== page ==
Pos­si­ble causes of hair loss, es­sen­tial steps of CPR

This guide shows you what to do if some­one has a life-threat­en­ing emer­gency

Reader's Digest Asia Pacific - - Contents -

IF A PER­SON COL­LAPSES, stops breath­ing and goes into car­diac ar­rest, per­form­ing CPR (chest com­pres­sions and res­cue breath­ing) im­me­di­ately can more than dou­ble their chance of sur­vival. Af­ter check­ing that you, the col­lapsed per­son and any by­standers are safe, be­gin by check­ing for a re­sponse by squeez­ing the per­son’s shoul­ders and ask­ing if they are all right. If you are not alone, send some­one to call an am­bu­lance. Tilt their head to open the air­way, and lift their chin. Check if the per­son is breath­ing (don’t be­gin CPR if they are breath­ing nor­mally). If the air­way is ob­structed, place them in the re­cov­ery po­si­tion. Then fol­low these CPR steps:


Po­si­tion your hands. Make sure the per­son is ly­ing flat on their back on a firm sur­face.

Kneel be­side them and place the heel of your hand on the cen­tre of their chest.


In­ter­lock fin­gers. Keep­ing your arms straight, cover the first hand with the heel of your other hand and in­ter­lock the fin­gers of both hands to­gether.


Give chest com­pres­sions. Lean for­wards so that your shoul­ders are di­rectly over the pa­tient’s chest and press down one third of the chest depth. Re­lease the pres­sure, but not your hands, and let the chest come back up. Try to give 100 to 120 chest com­pres­sions per minute. Not sure what that re­ally means? Push to the beat of the Bee Gees song ‘Stayin’ Alive’ – that’s about two com­pres­sions each sec­ond.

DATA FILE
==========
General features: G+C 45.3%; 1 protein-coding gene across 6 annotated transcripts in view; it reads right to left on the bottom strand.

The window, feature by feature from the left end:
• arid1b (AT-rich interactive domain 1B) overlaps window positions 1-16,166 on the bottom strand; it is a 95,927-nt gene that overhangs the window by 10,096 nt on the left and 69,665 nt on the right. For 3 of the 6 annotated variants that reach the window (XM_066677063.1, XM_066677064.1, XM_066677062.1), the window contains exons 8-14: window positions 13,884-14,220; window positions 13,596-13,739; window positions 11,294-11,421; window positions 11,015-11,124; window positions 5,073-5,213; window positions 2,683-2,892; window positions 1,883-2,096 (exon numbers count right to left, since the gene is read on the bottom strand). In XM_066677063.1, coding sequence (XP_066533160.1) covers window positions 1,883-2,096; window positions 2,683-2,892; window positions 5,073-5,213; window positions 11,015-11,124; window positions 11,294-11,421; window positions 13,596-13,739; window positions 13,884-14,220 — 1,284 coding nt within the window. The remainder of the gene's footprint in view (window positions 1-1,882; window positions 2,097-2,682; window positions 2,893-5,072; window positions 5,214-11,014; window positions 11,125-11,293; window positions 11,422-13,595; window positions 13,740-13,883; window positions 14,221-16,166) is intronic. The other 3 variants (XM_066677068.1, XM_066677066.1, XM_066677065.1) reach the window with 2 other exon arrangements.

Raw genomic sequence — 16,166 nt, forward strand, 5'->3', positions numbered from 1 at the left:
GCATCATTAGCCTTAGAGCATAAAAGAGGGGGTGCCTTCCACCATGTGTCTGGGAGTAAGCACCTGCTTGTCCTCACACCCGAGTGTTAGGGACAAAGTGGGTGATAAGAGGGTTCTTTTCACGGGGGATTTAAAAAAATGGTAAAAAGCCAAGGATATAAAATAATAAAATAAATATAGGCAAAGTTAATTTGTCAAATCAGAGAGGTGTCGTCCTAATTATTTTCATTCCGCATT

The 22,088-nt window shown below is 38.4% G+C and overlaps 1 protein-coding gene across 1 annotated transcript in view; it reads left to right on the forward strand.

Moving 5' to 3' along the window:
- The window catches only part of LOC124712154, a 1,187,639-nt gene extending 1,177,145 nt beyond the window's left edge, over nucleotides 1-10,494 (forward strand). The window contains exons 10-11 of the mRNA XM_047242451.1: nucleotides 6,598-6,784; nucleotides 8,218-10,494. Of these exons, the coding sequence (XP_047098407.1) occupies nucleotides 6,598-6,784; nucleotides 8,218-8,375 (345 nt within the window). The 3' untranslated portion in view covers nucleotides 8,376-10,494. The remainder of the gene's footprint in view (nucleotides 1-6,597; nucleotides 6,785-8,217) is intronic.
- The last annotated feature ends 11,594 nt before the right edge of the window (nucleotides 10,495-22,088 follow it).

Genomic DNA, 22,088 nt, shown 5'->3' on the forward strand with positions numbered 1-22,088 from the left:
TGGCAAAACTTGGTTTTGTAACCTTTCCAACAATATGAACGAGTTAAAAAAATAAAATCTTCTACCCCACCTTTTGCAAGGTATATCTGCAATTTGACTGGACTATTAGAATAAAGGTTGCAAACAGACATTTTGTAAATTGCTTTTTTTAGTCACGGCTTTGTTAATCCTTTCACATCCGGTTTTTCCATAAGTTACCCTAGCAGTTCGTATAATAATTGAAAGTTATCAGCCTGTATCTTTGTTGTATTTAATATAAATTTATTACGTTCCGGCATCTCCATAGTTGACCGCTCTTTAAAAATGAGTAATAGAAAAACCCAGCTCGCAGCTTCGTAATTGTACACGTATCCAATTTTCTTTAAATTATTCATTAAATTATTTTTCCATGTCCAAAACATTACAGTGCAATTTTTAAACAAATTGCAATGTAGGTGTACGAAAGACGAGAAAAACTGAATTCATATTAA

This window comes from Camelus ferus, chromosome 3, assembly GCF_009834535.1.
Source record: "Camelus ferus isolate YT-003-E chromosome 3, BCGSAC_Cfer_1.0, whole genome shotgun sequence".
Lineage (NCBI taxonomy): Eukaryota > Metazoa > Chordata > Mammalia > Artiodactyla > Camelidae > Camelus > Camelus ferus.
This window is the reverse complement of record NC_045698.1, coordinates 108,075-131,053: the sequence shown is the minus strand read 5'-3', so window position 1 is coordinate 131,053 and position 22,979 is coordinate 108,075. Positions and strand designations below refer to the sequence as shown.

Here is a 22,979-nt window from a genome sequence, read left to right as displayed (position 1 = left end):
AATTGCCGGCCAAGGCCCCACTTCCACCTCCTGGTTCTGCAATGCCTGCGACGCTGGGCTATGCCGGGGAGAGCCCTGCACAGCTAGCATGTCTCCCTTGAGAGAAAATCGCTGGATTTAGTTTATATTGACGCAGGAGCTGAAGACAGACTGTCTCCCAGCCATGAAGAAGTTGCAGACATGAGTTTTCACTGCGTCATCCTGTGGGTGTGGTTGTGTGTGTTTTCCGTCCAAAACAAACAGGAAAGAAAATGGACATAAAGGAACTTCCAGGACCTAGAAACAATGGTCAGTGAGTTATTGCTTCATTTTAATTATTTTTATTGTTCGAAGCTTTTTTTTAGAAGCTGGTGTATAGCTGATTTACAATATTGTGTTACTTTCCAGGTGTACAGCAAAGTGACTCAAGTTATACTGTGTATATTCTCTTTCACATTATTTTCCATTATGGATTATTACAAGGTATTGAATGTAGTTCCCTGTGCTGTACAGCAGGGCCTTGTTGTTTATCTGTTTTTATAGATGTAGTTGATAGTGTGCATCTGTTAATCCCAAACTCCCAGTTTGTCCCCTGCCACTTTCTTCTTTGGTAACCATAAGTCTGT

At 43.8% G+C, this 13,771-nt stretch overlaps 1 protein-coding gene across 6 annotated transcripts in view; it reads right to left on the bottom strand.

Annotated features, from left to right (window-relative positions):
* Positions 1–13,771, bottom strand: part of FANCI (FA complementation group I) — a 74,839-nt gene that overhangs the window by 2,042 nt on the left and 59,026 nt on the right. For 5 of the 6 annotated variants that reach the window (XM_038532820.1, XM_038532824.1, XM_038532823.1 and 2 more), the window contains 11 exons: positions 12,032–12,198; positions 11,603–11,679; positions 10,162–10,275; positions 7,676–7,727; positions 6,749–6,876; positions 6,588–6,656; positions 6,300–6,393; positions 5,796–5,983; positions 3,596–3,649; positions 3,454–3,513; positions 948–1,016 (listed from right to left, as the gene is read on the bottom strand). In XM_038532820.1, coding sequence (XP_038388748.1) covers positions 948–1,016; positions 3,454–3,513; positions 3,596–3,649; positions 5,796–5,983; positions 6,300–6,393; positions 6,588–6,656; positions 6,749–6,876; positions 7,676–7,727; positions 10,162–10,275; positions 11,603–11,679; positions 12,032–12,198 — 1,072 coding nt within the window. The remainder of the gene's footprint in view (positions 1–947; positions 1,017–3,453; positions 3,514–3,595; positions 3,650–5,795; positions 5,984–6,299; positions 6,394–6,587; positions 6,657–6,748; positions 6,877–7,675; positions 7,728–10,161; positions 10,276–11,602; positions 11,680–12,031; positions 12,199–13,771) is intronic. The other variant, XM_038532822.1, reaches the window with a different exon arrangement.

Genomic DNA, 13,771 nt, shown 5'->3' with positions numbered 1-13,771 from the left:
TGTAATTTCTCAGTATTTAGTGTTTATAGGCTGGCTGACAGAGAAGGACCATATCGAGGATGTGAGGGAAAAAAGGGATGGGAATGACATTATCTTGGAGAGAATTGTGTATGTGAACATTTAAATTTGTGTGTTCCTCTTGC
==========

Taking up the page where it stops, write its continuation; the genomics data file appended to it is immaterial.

Re­peat to give 30 chest com­pres­sions and then two res­cue breaths.


Give res­cue breaths. Tilt their head back to open the air­way again. Pinch the nos­trils closed with your fin­ger and thumb, sup­port­ing their chin with your other hand. Take a nor­mal breath, put your mouth over their mouth, and blow un­til you see their chest ris­ing.


Watch chest fall. Pause and, look­ing along the chest, watch to see if it falls. Give two full breaths be­tween each cy­cle of com­pres­sions. Some peo­ple may be re­luc­tant to give res­cue breath­ing to an un­con­scious stranger, and be more likely to take ac­tion by do­ing chest-com­pres­siononly CPR, and this alone can still be life sav­ing. Res­cue breath­ing, how­ever, is rec­om­mended for in­fants, chil­dren and drown­ing vic­tims.


Re­peat chest com­pres­sions and res­cue breaths. Place your hands on the chest again and re­peat the cy­cle of 30 chest com­pres­sions, fol­lowed by two res­cue breaths. Con­tinue the cy­cle un­til help ar­rives or the per­son starts breath­ing.

Tilt the head back to re-open the air­way. See step 5

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